Rashaad Tayob, Portfolio Manager of the Nedgroup Investments Flexible Income Fund discusses the long road to recovery after lockdown.
We’re heading towards the end of week 4 of lockdown and, looking at global trends, many countries are moving to a lower level of lockdown and realising that the economy and society can’t remain shut for ever – so we expect some level of relaxation and a step down in the very near future.
The Nedgroup Investments Flexible Income Fund’s performance, relative to the STEFI benchmark, has been able to outperform in the long term. However, on the quarterly and one-year numbers, given what happened in March, there was a step down. Some of this has begun to unwind, but it’s going to be a relatively long road to recovery even once the economy begins to re-open.
Let’s get the bad news out of the way by looking at how each asset class fared in Q1. Total gross return was -1.9%, the worst quarter we’ve ever had. Offshore was a positive contributor at 0.4% largely due to the weak rand as was SA cash, although we feel it should have been a bigger contributor of closer to 2%. Given the extent of the bond selloff, SA bonds was a detractor. While the highest detractors are relatively small components of the total fund, being SA property and preference shares, they were the biggest drivers of negative performance due to the extreme moves in those sectors. We believe that a lot of the selloff is temporary in nature and we’ve already seen a decent recovery such as SA bonds, so we haven’t cut any allocations.
South Africa is not out of the woods yet. Going into this crisis we were in a relatively weak position running a significant fiscal deficit. Given Covid-19, we will need some aggressive action with a recovery plan and financial policy response to help the economy to re-open and recover.
In terms of the portfolio’s position, SA cash and money market (35.3%) are large components of the fund. Inflation-linked bonds (5.5%) is a key asset class in South Africa and is an area where we have been adding. Real yields have moved up from sub 1% to about 4%. It’s an area where we’ve seen a lot of value and, in the last week, and have been adding a lot of that as we do have a good cash component where we can take advantage of higher Rio yields. We’ve been as high as 20% in this fund and I think we’ll add a good component to inflation-linked bonds in the coming months. 10% of our bonds are SA government bonds while the other 25% is hedged into floating rate assets with no interest rate risk. Our SA preference shares are a floating rate component where we’re getting 12% -13% on the big banks. It has come under pressure, but at these levels offers a very attractive return outcome and we think that the 1% capital loss that the fund suffered can be reversed.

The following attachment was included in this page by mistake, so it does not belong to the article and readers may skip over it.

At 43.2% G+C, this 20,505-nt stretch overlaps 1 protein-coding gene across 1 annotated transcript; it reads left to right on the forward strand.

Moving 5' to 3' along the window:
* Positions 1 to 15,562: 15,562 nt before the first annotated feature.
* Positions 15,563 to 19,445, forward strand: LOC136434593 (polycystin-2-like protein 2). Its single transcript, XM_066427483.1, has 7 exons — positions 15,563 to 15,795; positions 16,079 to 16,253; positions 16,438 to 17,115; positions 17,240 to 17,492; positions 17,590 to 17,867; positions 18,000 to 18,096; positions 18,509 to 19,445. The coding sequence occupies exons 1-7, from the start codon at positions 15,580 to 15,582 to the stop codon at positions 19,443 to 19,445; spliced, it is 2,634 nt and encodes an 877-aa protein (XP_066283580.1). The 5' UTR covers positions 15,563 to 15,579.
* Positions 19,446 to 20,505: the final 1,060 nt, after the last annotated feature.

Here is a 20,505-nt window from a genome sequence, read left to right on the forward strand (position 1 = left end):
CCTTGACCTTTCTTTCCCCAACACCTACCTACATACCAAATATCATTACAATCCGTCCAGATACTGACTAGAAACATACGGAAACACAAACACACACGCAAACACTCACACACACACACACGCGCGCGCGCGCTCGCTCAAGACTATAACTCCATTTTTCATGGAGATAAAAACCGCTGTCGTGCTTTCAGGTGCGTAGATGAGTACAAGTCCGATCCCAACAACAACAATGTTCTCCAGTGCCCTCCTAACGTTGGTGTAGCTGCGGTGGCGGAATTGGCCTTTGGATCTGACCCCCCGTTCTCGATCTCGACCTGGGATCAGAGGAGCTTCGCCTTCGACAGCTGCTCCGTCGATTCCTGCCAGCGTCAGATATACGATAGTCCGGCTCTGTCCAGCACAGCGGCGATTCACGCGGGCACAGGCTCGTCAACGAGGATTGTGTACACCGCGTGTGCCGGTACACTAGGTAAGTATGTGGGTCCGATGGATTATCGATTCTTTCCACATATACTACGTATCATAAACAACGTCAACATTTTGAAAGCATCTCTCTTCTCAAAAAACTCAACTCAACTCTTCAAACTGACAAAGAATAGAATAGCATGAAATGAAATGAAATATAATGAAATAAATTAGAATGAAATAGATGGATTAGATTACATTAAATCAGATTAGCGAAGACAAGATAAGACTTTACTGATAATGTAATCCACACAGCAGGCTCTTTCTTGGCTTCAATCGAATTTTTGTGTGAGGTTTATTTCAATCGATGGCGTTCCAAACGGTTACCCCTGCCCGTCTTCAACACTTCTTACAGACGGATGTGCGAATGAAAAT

We haven’t sold on the property side, which is a high yield contributor. As this is a real asset, as the markets stabilise, we believe this sector will recover. Foreign cash and bonds have come under pressure. We have been conservatively positioned and our weighted average term on our offshore component is just one year with a Dollar yield of 12%, so this area of the Fund has a great yield return potential going forward. Overall, with a duration of 0.8 years, the fund’s yield is 8.7% and is still relatively conservatively positioned. We expect it to go down over the next 3 months as floating rate assets reset along the lines of a 30-40% bps reduction in yield.
Yield by asset class
Foreign fixed income: 6.5% largely driven by the offshore bond component which has a 12% yield.
Property: 18.4% This is a trailing yield and we don’t think given what’s happening in that sector this will be delivered in terms of dividends, but it does give an idea of the extent of the selloff in this sector.
Fixed rate bonds: 9.9%
Inflation-linked bonds: 8.5%. This is an area where we’ve been adding.
SA cash & money market: 7%. Given the interest rate cuts, this has diminished somewhat but it’s a very low-risk component.
We also have a component of Landbank, just under 4%, in the fund. They are experiencing short-term liquidity constraints and unable to pay its short-term debt facility and will have to draw down on the R5.7 billion that was given to them in the form of guarantees in the last budget. They are, however a critical SOE for SA as they fund the agricultural sector. Landbank has been attempting to reach 20% short-term funding (from 80%) and 80% long-term funding (from 20%) levels but the crisis has stalled that funding strategy and they are currently at 50% for each. The government has been very aggressive in supporting Landbank and we believe that Treasury will add to the existing guarantees if that becomes necessary.
We need to get to a resolution regarding SAA so it stops being a R5 – 6 billion a year drag on Treasury as it has been for the past 2-3 decades. We are at the point where we can’t throw that type of money away when SAA only employs 4500 people. Cabinet, who has not grasped the seriousness of the problem, has opposed all talk of shutting SAA down so Treasury has been unable to get the reforms it wanted. We were looking at SAA as a sign that government was reflecting on the seriousness of the problem and the willingness to shut down SAA and stop the drag on the fiscus, which we definitely couldn’t afford now.